Are copyright infringement offences cognizable or not?

By Akanksha Kar, LexOrbis
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In November 2019, the Delhi High Court heard a petition filed by Anurag Sanghi, who sought relief to quash a first information report (FIR) registered against him under sections 63 and 65 of the Copyright Act, 1957. Prior disputes between the petitioner Sanghi and Knit Pro over knitting needles had been resolved in an agreement. Under the deal, the petitioner agreed not to manufacture knitting needles for which Knit Pro held copyright. However, Knit Pro alleged that Sanghi continued to deal in infringing products.

copyright
Akanksha Kar
Senior associate
LexOrbis

Knit Pro brought a civil action against Sanghi for copyright infringement and an ex parte injunction was granted in its favour. The local commissioner visited the petitioner’s premises and seized the alleged infringing goods. A complaint was filed by Knit Pro alleging violation of the injunction order and infringement of its copyright. Knit Pro made an application under section 156(3) of the Code of Criminal Procedure, 1973, for registration of the FIR against the petitioner under sections 51, 63 and 64 of the Copyright Act, 1957, read with section 420 of the Indian Penal Code, 1973 (code). The chief metropolitan magistrate allowed the application and directed the police to register the FIR. Sanghi applied to a judge to stay the magistrate’s order, but his revised petition was rejected. Subsequently, the FIR was registered but challenged before the Delhi High Court.

Contested issue: The petitioner pleaded that the offence under section 63 of the act is not cognizable, that is, an arrestable offence as the punishment is not within the category of cognizable offences as set out in part II of the first schedule to the code. Punishment prescribed under section 63 of the act for a copyright infringement includes imprisonment offence for a term which shall not be less than six months, but may extend to three years.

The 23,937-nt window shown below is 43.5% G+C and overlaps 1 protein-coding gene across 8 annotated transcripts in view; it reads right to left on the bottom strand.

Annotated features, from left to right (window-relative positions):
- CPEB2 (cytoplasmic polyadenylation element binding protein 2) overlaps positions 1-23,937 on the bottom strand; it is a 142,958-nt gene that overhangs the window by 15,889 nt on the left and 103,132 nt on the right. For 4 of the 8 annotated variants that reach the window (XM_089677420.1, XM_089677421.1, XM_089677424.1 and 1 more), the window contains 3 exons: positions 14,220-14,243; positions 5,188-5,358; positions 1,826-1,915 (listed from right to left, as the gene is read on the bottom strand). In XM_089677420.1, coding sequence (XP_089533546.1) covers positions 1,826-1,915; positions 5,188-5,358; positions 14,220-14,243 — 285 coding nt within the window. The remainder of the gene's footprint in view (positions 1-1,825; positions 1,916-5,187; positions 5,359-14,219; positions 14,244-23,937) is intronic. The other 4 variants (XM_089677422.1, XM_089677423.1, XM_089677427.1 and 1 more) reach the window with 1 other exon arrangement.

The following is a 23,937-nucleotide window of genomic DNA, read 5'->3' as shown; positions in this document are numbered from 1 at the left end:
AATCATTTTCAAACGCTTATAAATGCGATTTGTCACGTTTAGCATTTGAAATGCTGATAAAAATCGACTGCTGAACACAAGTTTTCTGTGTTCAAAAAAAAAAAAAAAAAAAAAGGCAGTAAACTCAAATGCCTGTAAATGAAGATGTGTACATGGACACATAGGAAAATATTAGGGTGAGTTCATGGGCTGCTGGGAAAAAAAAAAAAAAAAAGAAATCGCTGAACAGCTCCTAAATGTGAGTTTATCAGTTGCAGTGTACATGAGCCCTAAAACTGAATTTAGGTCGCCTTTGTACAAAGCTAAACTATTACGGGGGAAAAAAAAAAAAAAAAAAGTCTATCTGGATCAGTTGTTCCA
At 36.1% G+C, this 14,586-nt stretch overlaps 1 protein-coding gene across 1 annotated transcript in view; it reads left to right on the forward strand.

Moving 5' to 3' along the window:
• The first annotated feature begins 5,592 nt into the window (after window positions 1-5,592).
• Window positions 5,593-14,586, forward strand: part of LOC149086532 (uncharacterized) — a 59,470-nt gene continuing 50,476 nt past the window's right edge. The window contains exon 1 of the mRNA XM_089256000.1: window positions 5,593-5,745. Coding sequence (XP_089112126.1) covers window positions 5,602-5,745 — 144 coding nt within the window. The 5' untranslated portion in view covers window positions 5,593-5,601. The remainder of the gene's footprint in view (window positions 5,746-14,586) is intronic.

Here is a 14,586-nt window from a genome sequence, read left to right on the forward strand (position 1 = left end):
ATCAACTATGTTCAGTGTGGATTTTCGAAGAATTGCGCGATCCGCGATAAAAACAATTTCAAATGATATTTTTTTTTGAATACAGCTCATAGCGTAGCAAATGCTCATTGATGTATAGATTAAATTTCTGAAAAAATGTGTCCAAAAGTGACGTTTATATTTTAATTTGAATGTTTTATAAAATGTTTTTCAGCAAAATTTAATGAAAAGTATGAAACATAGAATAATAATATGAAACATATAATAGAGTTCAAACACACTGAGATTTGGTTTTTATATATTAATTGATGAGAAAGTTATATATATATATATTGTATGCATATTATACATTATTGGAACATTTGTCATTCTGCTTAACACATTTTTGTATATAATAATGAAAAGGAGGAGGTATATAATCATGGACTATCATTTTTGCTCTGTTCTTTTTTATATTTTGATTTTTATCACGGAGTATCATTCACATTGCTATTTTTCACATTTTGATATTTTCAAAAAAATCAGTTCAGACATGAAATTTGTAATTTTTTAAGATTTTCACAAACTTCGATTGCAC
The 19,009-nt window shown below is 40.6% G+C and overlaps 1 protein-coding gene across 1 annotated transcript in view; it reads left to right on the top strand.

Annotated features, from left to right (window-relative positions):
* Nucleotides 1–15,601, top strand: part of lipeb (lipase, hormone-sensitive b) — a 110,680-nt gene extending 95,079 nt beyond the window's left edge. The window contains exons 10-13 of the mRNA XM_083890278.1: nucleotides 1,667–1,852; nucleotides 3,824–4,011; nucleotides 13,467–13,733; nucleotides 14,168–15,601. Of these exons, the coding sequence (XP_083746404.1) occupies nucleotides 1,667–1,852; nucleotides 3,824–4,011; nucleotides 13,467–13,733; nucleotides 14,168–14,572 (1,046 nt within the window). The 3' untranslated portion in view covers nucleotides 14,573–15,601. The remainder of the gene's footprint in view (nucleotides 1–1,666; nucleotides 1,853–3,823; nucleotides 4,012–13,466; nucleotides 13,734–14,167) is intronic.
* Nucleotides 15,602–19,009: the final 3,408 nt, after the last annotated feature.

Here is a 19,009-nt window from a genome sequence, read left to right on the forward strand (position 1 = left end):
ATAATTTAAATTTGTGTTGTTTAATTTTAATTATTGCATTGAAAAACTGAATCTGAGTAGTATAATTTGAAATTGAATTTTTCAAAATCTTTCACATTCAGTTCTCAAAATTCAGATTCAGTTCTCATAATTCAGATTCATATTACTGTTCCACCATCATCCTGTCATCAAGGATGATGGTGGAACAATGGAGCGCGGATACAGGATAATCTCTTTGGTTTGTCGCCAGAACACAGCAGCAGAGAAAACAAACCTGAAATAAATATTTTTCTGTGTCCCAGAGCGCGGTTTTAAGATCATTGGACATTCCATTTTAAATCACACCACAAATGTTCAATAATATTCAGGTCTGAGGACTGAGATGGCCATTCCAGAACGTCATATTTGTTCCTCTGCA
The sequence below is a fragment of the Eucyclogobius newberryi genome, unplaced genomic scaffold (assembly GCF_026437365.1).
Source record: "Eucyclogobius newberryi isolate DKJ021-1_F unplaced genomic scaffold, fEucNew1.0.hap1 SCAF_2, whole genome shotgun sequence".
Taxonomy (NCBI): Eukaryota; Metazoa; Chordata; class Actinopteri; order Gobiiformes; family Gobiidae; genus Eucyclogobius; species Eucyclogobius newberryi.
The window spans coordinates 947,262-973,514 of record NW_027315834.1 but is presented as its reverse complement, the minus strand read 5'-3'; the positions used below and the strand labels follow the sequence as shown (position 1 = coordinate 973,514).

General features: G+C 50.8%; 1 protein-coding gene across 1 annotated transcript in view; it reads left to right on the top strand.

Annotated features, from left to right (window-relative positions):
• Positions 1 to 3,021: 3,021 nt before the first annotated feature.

The respondents argued that the offence under section 63 of the act falls within the code, which provides that offences punishable with imprisonment for three years and upwards but not more than seven years, are cognizable and non-bailable.

The code categorizes punishments in the following manner:

  • First category: Offences punishable with death, or imprisonment for life or more than seven years. They are cognizable and non-bailable;
  • Second category: Offences punishable with imprisonment for three years or more but not more than seven years. They are cognizable and non-bailable;
  • Third category: Offences punishable with imprisonment for less than three years or by a fine. They are non-cognizable and bailable.

The court took the view that by setting out these three categories the legislature intended to set out an exhaustive range of punishments. Most statutes provide for a range of sentences that may specify a maximum penalty, a minimum or both. Such ranges may not be identical to the contents of the three categories under the code, but that does not exclude offences from its ambit.

Classification of offences: The question before the court was how to classify the offence whose range of punishment does not fall exactly within any one category as set out in the code. In interpreting the word punishable, the Supreme Court in Bhupinder Singh and Ors v Jarnail Singh and Anr held that where an offence is punishable by a term of imprisonment that may extend to a specified period, the maximum sentence that can be imposed must be considered for the purposes of classification of offences under the code. The court noted that the Delhi High Court ruling in the Naresh Kumar Garg case was based on the Supreme Court decision in the Avinash Bhosale case, which held that an offence under section 63 of the Copyright Act was non-cognizable. In the Avinash Bhosale case, the Supreme Court drew a comparison with section 135(1)(ii) of the Customs Act, 1962, stating that an offence was punishable with a term, which may extend to three years or a fine or with both, and therefore is a bailable offence.

Following the authority of the Avinash Bhosale case, the high court in the Naresh Kumar Garg case held that the interpretation of the phrase imprisonment, which may extend to three years or a fine or both in section 135(1)(ii) of the Customs Act, applies equally to cases under Section 63 of the act.

Applying the above principles, the high court in the Sanghi case held that offences under section 63 of the act were non-cognizable offences and allowed the petition.

Akanksha Kar is a senior associate at LexOrbis.

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